Governor DeWine Awards $2.25 Million to Increase Healthy Birth Outcomes



(COLUMBUS, Ohio)—Ohio Governor Mike DeWine today announced that the Coalition of Homelessness and Housing in Ohio (COHHIO) will receive $2.25 million to help improve birth outcomes and reduce infant mortality by providing stable housing for low-income families.   

“Together, we are ensuring that more at-risk, pregnant moms will have a roof over their heads because inadequate housing is a huge risk factor for infant and maternal mortality,” said Governor DeWine. “By removing this burden for parents, we’re creating bright futures for our children.”

The Housing Assistance to Improve Birth and Child Outcomes Program will assess the impact and effectiveness of housing and rental assistance to reduce risk factors for infant mortality, increase housing stability of low-income households with children, while improving maternal and infant health outcomes.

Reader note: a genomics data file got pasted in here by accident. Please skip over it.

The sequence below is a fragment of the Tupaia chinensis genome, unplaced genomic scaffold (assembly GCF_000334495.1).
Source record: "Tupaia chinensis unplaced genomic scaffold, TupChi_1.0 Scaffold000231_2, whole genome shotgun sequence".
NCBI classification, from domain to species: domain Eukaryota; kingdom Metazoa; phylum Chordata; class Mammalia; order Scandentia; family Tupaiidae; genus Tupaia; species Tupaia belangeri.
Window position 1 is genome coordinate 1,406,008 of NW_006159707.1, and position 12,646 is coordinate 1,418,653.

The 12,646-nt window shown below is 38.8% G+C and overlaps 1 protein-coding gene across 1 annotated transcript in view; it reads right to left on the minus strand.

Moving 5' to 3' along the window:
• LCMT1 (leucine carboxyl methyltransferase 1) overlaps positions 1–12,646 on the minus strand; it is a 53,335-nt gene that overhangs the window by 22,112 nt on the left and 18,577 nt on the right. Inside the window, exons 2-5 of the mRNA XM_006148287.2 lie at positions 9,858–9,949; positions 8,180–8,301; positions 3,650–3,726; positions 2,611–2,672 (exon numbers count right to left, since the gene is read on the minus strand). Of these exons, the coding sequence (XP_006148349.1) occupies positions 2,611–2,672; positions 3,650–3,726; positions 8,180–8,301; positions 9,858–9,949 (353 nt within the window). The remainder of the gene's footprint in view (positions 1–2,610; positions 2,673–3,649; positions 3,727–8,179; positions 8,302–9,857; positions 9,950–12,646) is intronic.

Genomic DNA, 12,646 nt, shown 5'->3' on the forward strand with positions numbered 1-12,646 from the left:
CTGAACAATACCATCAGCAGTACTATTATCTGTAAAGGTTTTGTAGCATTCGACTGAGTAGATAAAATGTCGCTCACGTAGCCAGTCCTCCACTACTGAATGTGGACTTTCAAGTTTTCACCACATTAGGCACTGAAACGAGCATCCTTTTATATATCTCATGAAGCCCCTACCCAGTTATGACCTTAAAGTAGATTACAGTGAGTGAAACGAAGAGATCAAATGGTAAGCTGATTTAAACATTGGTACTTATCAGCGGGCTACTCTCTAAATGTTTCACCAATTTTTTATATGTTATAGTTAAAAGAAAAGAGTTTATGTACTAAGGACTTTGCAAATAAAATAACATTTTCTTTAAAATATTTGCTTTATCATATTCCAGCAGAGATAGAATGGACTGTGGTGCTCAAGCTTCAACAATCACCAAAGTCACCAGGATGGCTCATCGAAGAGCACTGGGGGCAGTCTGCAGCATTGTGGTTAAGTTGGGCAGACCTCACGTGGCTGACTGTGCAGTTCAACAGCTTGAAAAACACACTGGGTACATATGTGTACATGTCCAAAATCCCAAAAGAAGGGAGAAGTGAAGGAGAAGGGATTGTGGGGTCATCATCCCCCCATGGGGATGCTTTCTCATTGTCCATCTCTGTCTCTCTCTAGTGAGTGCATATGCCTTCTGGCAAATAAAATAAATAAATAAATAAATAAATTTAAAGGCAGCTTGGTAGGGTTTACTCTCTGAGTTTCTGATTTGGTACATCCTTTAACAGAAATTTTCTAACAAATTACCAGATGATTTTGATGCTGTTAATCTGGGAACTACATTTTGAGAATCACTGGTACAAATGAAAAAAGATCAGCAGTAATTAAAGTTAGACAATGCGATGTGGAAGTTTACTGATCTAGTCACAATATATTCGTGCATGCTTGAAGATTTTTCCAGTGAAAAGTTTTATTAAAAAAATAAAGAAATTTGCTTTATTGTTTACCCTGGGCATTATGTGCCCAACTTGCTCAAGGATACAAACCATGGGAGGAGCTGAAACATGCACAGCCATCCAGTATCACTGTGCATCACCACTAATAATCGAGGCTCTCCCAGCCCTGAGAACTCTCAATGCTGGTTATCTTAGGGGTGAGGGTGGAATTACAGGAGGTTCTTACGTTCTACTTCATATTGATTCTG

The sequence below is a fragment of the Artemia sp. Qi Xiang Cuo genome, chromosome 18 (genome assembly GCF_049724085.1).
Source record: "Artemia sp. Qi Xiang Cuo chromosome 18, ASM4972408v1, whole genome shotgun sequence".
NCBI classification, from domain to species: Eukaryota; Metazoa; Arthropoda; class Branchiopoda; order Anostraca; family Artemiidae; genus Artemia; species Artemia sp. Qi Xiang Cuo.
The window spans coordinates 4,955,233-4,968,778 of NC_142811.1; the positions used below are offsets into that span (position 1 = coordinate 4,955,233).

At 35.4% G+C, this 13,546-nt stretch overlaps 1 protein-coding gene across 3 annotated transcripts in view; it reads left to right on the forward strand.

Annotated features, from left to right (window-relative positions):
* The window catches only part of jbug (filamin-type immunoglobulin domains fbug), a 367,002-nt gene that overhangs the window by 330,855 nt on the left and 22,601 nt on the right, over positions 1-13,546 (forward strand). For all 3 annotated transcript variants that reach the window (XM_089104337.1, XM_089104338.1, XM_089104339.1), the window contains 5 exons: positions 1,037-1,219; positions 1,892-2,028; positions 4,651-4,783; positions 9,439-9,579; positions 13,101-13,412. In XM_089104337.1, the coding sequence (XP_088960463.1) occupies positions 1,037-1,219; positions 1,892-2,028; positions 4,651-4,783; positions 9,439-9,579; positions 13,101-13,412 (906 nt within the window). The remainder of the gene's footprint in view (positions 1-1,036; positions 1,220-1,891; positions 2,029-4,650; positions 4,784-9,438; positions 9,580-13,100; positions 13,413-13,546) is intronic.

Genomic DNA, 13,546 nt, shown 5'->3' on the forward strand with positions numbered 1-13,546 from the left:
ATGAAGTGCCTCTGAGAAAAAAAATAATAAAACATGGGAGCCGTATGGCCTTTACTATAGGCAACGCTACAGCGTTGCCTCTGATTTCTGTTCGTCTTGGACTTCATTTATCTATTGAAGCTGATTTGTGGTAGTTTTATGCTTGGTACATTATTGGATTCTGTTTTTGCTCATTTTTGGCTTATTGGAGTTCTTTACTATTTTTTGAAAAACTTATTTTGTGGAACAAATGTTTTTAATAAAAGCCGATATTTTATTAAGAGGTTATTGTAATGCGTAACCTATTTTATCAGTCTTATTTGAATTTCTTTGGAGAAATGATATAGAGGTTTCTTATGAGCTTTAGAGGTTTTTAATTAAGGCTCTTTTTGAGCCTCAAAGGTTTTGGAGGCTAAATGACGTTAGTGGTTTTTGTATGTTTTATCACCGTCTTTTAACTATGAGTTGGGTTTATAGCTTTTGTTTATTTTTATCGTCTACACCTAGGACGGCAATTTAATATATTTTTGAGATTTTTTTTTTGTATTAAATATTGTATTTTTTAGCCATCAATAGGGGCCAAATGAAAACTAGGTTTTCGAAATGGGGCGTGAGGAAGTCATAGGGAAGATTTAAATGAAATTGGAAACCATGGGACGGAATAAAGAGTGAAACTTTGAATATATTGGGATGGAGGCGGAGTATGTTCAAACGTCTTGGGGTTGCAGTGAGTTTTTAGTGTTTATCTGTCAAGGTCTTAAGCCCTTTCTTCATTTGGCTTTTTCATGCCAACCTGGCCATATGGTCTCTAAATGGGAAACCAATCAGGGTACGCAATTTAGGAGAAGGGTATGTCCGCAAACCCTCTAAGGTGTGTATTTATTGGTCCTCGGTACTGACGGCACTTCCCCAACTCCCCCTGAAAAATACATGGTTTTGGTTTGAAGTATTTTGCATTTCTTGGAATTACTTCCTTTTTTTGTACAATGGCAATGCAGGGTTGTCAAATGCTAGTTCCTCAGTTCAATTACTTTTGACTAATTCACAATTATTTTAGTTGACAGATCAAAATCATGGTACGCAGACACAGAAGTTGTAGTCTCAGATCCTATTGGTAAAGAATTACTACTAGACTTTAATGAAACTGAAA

“Safe and affordable housing is essential to the health of our communities,” said Lydia Mihalik, director of the Ohio Department of Development. “This funding will provide housing stability and ensure that residents can prioritize their health.”

Through the program, COHHIO will enroll and support pregnant women and households in Franklin and Summit counties. The program will allocate 24 months of rental assistance and intensive housing stabilization services, including landlord mediation, financial assistance, health care coordination, and person-centered planning and motivational interviewing to support the attainment of basic needs and achieve long-term economic stability. Franklin and Summit counties are among the most housing cost-burdened areas in Ohio.

“The death of an infant is a tragic loss for families and communities,” said Ohio Department of Health Director Bruce Vanderhoff, M.D., MBA. “By addressing housing stability, which can have a direct impact on maternal health and infant vitality, we can help to improve long-term outcomes for mothers and babies.”

Governor DeWine prioritized funding for this initiative in the state’s 2022-2023 operating budget, which was passed by the Ohio General Assembly last year. The program is funded through the Ohio Department of Development and managed in partnership with the Ohio Department of Health and the Governor’s Office of Children’s Initiatives.